Brioche des Rois – A Provencal Epiphany – Tartelette
Brioche des Rois – A Provencal Epiphany
Last week with the quince and pear frangipane tartelettes, I mentioned that I was inspired by the traditional “galette des rois”, a creamy almond frangipane encased in between two sheets of puff pastry, that we eat to celebrate Epiphany on January 6th. Tradition is to enclosed a little ceramic figurine inside, and once sliced, whoever gets the said trinket becomes queen or king for the day. Nowadays, that little ceramic is looking very designer-ish, far from the days we would use a dry fava bean as prize.
My dad is always the one cutting and the youngest child in the family is always the one under the table calling the name of the next person to get a slice. Now, why under the table? No reason but they really can’t cheat and see who is getting the ceramic and it’s just more fun! Why my dad? Because he always cheats and gives it either to the patriarch, my grandad, or the guest of honor… and it’s just more fun!
Truth be told, we rarely wait for the actual day of Epiphany to start eating the galette in France. Just like Halloween here starts in August, the galette des rois starts being sold right after Christmas day. In my family, we traditionally gather on New Year’s day to share a couple with a glass of Champagne to toast in the new year as everybody is still on vacation, available for one last family gathering and still at the ready for a little extra butter and sugar.
I distinctly remember one year that B. and I were still visiting after New Year’s…no less than 10 galettes shared within one week. Everybody was trying to have us over one last time before our return to the US and dessert was inevitably the galette. And as the guest of honor B. was always king…not that he seemed to mind! On our last night, my mom made some of my favorites and when dessert came, she exclaimed “Allez, on tire les rois une derniere fois!”, “Let’s pick the king one last time”. I gave her that look of “I love frangipane and puff pastry but if I see one more galette, I think I might be sick”. She knew what was coming and before I could speak my mind and she brought out my childhood favorite instead, the Couronne des Rois. A round brioche type cake adorned with candied fruits and pearl sugar to mimic jewelry on a king’s crown (yes, similar to the New Orleans king’s cake).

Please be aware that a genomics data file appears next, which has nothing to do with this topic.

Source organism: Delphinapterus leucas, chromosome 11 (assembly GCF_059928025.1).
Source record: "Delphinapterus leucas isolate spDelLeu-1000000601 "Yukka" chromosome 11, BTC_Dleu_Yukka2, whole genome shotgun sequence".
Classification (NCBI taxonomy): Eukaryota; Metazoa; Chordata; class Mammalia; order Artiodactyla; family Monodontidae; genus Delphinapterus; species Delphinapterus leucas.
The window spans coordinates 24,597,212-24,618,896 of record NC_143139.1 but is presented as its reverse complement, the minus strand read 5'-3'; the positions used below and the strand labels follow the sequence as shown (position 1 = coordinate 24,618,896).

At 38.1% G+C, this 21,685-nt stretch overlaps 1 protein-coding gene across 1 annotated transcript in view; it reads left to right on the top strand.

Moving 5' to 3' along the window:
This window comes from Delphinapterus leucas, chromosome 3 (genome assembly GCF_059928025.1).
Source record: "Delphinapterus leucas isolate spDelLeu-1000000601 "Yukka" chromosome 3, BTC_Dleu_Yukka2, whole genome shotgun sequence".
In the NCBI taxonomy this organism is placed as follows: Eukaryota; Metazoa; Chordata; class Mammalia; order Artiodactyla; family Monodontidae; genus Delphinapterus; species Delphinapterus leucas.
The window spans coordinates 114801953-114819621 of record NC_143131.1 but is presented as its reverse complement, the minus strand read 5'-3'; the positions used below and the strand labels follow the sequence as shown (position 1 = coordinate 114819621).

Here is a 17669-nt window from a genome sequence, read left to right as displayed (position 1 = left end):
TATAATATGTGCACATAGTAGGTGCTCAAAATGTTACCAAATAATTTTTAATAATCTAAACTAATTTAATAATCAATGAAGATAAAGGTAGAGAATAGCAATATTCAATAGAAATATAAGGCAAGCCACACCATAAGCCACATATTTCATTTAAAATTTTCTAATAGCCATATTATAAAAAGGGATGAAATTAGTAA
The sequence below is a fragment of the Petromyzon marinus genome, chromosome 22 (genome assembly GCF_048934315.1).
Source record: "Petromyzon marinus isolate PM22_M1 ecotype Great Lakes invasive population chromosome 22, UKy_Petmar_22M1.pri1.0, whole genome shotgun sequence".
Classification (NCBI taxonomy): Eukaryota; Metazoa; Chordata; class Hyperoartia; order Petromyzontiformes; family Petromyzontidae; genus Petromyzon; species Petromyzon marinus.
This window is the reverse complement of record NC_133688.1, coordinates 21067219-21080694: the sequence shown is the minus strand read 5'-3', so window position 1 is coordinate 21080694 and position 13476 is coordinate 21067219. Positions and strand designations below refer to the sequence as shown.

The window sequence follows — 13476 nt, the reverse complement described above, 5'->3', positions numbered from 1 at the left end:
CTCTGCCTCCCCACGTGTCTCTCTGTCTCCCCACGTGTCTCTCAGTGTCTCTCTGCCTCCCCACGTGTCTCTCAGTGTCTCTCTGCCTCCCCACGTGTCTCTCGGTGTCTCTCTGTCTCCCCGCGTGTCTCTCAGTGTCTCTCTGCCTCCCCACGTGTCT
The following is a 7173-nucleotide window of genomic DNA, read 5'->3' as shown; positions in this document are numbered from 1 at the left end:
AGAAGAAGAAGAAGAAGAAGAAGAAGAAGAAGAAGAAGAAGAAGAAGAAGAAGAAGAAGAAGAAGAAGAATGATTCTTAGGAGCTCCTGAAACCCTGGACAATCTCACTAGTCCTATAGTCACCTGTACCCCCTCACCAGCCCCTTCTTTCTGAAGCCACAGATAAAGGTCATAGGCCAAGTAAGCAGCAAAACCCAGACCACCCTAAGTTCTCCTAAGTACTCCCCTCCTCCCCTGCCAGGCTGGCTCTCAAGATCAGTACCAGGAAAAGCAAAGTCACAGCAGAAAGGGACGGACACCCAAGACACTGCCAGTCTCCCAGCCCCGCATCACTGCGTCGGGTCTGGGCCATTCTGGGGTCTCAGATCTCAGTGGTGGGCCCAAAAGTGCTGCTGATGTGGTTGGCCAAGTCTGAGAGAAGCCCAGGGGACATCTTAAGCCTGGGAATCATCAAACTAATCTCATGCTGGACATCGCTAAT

Growing up in Provence this is the one we would get first for Epiphany while grandma was waiting for us up North with the frangipane galette. I love both equally. I really do…So this weekend we had the brioche Couronne des Rois for breakfast and the frangipane galette for tea in the afternoon. I did not forget to put my little ceramic inside and cut slices for the two of us and B. was crowned king again…surprise, surprise…I am my father’s daughter after all…ehehe…
After making the brioche dough, I divided it in half, formed my two rounds and topped one with the traditional pearl sugar, candied red and green cherries and candied citron and topped the other with homemade candied kumquats and pearl demerara sugar (found by chance at the Whole Foods). Citrus season is here and I can’t stop eating kumquats, it’s like popping natural vitamins for me. The skin is so thin and the seeds so tiny that you can, have to eat the whole fruit, so yes, for some it is an acquired taste. A contrast of textures and flavors, tart and bitter all at once. Here, I took the time to take most of the seeds out but they usually fall while taking their sugar bath so no worries if you happen to leave some. If you think I am excited over kumquats, wait until I see blood oranges!!